CHARLES VI. (1368–1422), king of France, son of Charles V. and Jeanne of Bourbon, was born in Paris on the 3rd of December 1368. He received the appanage of Dauphiné at his birth, and was thus the first of the princes of France to bear the title of dauphin from infancy. Charles V. had entrusted his education to Philippe de Mézières, and had fixed his majority at fourteen. He succeeded to the throne in 1380, at the age of twelve, and the royal authority was divided between his paternal uncles, Louis, duke of Anjou, John, duke of Berry, Philip the Bold, duke of Burgundy, and his mother’s brother, Louis II., duke of Bourbon. In accordance with an ordinance of the late king the duke of Anjou became regent, while the guardianship of the young king, together with the control of Paris and Normandy, passed to the dukes of Burgundy and Bourbon, who were to be assisted by certain of the councillors of Charles V. The duke of Berry, excluded by this arrangement, was compensated by the government of Languedoc and Guienne. Anjou held the regency for a few months only, until the king’s coronation in November 1380. He enriched himself from the estate of Charles V. and by excessive exactions, before he set out in 1382 for Italy to effect the conquest of Naples. Considerable discontent existed in the south of France at the time of the death of Charles V., and when the duke of Anjou re-imposed certain taxes which the late king had remitted at the end of his reign, there were revolts at Puy and Montpellier. Paris, Rouen, the cities of Flanders, with Amiens, Orleans, Reims and other French towns, also rose (1382) in revolt against their masters. The Maillotins, as the Parisian insurgents were named from the weapon they used, gained the upper hand in Paris, and were able temporarily to make terms, but the commune of Rouen was abolished, and the Tuchins, as the marauders in Languedoc were called, were pitilessly hunted down. Charles VI. marched to the help of the count of Flanders against the insurgents headed by Philip van Artevelde, and gained a complete victory at Roosebeke (November 27th, 1382). Strengthened by this success the king, on his return to Paris in the following January, exacted vengeance on the citizens by fines, executions and the suppression of the privileges of the city. The help sent by the English to the Flemish cities resulted in a second Flemish campaign. In 1385 Jean de Vienne made an unsuccessful descent on the Scottish coast, and Charles equipped a fleet at Sluys for the invasion of England, but a series of delays ended in the destruction of the ships by the English.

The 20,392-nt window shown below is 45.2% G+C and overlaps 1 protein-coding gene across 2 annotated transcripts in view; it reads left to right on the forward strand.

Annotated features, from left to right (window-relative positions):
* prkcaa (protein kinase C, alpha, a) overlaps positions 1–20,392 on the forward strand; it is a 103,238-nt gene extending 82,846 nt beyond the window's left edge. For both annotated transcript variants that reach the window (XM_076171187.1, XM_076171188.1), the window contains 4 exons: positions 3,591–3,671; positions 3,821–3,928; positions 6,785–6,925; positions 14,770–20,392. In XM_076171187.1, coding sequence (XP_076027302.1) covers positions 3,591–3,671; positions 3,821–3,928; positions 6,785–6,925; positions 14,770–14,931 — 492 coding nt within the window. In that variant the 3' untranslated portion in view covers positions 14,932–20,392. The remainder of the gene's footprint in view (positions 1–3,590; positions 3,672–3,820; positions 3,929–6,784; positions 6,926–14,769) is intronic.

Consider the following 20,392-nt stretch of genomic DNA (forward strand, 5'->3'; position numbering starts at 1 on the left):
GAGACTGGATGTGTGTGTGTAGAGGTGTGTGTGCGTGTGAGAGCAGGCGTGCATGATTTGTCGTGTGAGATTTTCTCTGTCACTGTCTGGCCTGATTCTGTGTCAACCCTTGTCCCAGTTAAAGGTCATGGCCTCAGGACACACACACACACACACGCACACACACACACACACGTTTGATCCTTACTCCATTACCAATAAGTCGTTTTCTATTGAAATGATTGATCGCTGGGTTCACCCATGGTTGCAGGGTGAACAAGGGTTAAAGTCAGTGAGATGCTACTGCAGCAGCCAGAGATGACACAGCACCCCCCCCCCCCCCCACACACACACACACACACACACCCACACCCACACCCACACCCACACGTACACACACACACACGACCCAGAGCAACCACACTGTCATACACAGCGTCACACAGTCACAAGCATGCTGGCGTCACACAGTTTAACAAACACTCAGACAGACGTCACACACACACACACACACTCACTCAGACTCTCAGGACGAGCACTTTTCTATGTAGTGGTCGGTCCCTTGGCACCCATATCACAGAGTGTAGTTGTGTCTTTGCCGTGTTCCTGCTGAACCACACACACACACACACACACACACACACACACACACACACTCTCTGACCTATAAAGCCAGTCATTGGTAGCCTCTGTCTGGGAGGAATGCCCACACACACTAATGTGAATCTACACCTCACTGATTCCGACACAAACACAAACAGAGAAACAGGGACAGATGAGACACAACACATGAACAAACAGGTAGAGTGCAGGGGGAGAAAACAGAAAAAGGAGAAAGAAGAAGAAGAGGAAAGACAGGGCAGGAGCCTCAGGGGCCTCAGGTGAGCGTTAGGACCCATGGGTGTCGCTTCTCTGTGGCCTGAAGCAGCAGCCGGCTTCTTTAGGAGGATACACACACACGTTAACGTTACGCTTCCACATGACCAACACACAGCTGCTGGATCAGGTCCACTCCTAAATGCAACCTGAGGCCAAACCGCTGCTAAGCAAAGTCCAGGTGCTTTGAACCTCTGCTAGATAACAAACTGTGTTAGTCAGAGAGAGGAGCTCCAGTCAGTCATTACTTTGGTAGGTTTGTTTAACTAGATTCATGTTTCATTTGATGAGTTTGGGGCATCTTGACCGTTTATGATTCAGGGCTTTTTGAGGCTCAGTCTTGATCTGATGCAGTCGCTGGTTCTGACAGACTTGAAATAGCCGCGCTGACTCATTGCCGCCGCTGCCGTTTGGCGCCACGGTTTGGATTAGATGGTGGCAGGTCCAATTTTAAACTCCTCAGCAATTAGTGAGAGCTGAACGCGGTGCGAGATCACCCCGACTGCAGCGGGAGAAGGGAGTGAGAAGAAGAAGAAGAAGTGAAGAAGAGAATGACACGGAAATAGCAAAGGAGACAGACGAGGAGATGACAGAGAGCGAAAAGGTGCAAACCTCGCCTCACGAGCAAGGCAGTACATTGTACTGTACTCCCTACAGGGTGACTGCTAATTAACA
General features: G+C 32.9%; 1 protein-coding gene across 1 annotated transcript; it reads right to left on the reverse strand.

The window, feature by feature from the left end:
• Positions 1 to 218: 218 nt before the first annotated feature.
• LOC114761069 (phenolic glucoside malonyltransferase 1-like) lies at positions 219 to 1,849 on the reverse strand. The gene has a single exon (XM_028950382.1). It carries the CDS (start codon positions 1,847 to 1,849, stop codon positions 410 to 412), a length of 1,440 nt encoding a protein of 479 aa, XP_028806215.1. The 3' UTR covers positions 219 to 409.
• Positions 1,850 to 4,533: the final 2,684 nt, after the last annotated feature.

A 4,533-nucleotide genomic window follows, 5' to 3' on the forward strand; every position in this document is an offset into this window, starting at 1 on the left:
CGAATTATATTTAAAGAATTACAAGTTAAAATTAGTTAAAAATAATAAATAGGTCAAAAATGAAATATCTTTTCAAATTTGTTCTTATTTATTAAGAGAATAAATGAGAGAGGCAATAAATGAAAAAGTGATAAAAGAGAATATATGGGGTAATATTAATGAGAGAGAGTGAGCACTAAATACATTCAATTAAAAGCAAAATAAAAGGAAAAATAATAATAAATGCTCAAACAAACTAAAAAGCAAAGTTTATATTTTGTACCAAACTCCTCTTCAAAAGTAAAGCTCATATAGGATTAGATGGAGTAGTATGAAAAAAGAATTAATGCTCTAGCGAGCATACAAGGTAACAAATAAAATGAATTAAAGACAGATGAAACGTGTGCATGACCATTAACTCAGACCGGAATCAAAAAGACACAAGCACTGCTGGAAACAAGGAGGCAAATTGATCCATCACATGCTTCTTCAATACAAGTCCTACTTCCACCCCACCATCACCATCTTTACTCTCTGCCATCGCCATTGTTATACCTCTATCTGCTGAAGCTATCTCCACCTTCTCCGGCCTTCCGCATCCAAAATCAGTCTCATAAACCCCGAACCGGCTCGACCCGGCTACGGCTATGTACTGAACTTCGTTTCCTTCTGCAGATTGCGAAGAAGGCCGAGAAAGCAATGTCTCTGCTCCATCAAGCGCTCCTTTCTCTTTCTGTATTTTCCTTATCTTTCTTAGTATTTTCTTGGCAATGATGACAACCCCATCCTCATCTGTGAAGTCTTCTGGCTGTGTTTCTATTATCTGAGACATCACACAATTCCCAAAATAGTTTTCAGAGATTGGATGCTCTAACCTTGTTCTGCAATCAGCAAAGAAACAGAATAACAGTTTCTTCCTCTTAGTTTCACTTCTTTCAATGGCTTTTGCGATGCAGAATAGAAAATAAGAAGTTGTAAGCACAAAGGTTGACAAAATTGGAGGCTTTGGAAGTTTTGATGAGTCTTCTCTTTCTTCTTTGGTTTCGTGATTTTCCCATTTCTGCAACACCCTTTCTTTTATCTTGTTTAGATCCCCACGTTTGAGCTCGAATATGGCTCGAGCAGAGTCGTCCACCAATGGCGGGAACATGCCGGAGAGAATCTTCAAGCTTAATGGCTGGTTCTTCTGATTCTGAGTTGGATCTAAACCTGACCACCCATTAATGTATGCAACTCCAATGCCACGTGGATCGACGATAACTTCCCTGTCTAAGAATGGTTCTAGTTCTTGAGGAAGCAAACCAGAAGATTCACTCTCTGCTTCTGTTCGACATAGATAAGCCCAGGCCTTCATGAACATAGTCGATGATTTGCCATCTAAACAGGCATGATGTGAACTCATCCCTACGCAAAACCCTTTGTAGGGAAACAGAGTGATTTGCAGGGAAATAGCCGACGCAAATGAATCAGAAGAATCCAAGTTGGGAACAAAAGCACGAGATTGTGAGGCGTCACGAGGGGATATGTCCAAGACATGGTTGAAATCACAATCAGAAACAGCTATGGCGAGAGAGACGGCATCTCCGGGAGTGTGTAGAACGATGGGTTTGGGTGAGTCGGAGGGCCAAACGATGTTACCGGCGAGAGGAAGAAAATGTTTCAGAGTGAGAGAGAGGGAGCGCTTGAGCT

In 1385 Charles VI. married Elizabeth, daughter of Stephen II., duke of Bavaria, her name being gallicized as Isabeau. Three years later, with the help of his brother, Louis of Orleans, duke of Touraine, he threw off the tutelage of his uncles, whom he replaced by Bureau de la Rivière and others among his father’s counsellors, nicknamed by the royal princes the marmousets because of their humble origin. Two years later he deprived the duke of Berry of the government of Languedoc. The opening years of Charles VI.’s effective rule promised well, but excess in gaiety of all kinds undermined his constitution, and in 1392 he had an attack of madness at Le Mans, when on his way to Brittany to force from John V. the surrender of his cousin Pierre de Craon, who had tried to assassinate the constable Olivier de Clisson in the streets of Paris. Other attacks followed, and it became evident that Charles was unable permanently to sustain the royal authority. Clisson, Bureau de la Rivière, Jean de Mercier, and the other marmousets were driven from office, and the royal dukes regained their power. The rivalries between the most powerful of these—the duke of Burgundy, who during the king’s attacks of madness practically ruled the country, and the duke of Orleans—were a constant menace to peace. In 1306 peace with England seemed assured by the marriage of Richard II. with Charles VI.’s daughter Isabella, but the Lancastrian revolution of 1399 destroyed the diplomatic advantages gained by this union. In France the country was disturbed by the papal schism. At an assembly of the clergy held in Paris in 1398 it was resolved to refuse to recognize the authority of Benedict XIII., who succeeded Clement VII. as schismatic pope at Avignon. The question became a party one; Benedict was supported by Louis of Orleans, while Philip the Bold and the university of Paris opposed him. Obedience to Benedict’s authority was resumed in 1403, only to be withdrawn again in 1408, when the king declared himself the guardian and protector of the French church, which was indeed for a time self-governing. Edicts further extending the royal power in ecclesiastical affairs were even issued in 1418, after the schism was at an end.